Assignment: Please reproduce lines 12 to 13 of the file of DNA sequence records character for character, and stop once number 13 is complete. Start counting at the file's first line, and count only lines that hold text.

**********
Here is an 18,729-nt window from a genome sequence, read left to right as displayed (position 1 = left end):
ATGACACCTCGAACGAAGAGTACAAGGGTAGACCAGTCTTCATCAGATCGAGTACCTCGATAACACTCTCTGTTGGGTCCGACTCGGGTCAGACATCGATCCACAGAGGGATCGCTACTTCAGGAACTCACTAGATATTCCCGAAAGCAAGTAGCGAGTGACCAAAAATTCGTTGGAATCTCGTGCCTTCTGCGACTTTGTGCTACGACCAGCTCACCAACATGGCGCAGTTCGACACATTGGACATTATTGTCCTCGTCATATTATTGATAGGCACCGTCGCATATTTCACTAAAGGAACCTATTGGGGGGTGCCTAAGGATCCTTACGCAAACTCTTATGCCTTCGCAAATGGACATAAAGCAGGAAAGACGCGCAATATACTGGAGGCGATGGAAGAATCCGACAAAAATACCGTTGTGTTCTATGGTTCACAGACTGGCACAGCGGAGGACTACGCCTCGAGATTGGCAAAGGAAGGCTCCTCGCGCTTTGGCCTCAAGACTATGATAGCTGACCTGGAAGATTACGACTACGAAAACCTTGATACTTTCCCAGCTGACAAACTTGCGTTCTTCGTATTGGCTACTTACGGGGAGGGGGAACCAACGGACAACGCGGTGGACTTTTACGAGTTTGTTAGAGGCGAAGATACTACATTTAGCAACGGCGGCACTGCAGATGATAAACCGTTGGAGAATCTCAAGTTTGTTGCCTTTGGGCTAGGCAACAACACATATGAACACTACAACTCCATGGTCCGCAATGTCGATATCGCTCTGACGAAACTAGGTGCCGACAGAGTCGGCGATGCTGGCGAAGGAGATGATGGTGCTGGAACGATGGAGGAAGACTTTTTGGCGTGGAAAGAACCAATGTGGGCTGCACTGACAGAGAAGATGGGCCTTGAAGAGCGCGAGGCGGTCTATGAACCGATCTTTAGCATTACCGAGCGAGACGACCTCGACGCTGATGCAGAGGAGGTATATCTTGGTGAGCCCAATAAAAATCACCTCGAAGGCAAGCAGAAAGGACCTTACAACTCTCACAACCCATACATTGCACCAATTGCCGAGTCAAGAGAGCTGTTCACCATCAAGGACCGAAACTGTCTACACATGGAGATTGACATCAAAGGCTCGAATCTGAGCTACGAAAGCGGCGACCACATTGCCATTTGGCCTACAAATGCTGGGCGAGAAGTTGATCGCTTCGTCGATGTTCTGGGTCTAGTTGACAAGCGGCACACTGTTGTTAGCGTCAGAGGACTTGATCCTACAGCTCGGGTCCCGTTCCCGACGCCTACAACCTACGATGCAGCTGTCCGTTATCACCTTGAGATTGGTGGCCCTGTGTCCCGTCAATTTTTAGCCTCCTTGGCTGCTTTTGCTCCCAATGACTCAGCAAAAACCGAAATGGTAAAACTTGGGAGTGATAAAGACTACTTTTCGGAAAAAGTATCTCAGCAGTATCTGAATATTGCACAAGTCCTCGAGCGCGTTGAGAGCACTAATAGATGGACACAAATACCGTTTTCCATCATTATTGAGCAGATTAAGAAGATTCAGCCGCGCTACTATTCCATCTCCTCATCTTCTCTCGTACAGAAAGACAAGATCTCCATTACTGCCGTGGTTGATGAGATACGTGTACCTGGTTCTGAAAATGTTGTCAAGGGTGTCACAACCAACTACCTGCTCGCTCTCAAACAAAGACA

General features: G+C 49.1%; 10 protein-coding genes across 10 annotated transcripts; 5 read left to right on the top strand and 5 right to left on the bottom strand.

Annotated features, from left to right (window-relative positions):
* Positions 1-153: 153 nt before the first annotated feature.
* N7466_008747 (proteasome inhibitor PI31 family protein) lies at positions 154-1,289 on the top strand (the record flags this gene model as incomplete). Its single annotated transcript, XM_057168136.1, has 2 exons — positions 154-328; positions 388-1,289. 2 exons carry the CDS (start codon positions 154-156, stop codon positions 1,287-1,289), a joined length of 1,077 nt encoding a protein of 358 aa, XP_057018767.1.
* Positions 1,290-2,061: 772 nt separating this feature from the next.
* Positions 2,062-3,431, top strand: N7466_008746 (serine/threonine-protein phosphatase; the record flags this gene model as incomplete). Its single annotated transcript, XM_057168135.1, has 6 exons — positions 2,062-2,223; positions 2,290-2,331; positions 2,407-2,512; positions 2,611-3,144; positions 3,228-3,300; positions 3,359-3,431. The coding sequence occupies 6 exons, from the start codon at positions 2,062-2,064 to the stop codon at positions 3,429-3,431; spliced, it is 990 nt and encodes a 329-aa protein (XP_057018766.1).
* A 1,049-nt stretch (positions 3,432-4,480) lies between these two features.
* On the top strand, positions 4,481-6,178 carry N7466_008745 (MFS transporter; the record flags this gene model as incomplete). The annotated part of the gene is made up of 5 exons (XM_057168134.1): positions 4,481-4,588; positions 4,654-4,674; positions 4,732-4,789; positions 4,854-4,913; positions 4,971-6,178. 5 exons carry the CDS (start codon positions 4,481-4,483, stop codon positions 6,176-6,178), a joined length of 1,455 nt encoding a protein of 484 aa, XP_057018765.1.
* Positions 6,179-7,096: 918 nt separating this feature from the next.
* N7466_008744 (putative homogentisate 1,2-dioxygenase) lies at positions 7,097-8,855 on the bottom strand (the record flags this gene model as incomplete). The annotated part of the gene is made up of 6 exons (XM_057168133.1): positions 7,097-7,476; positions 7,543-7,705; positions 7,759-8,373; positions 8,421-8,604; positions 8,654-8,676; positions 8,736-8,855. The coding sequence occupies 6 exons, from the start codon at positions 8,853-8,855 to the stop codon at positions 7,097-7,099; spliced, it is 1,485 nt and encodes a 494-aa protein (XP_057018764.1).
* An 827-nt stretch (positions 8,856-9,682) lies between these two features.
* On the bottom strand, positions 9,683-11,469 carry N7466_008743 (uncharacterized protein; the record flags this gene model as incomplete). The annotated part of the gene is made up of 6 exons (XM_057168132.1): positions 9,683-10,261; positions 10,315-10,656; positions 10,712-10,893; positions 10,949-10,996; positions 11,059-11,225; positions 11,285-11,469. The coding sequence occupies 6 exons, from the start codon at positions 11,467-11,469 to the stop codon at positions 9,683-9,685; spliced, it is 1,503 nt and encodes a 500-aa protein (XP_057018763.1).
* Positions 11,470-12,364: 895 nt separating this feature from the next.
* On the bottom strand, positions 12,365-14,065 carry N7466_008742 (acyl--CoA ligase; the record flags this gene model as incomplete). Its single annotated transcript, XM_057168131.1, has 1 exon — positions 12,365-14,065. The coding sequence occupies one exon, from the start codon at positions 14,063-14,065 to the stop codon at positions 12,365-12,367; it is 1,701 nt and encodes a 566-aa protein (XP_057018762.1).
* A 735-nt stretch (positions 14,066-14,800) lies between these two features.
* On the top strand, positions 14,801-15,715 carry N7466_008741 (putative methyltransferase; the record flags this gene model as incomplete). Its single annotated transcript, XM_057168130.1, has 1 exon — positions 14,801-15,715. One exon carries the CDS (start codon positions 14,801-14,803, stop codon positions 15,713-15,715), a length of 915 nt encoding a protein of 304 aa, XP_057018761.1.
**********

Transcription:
* N7466_008744 (putative homogentisate 1,2-dioxygenase) lies at positions 7,097-8,855 on the bottom strand (the record flags this gene model as incomplete). The annotated part of the gene is made up of 6 exons (XM_057168133.1): positions 7,097-7,476; positions 7,543-7,705; positions 7,759-8,373; positions 8,421-8,604; positions 8,654-8,676; positions 8,736-8,855. The coding sequence occupies 6 exons, from the start codon at positions 8,853-8,855 to the stop codon at positions 7,097-7,099; spliced, it is 1,485 nt and encodes a 494-aa protein (XP_057018764.1).
* An 827-nt stretch (positions 8,856-9,682) lies between these two features.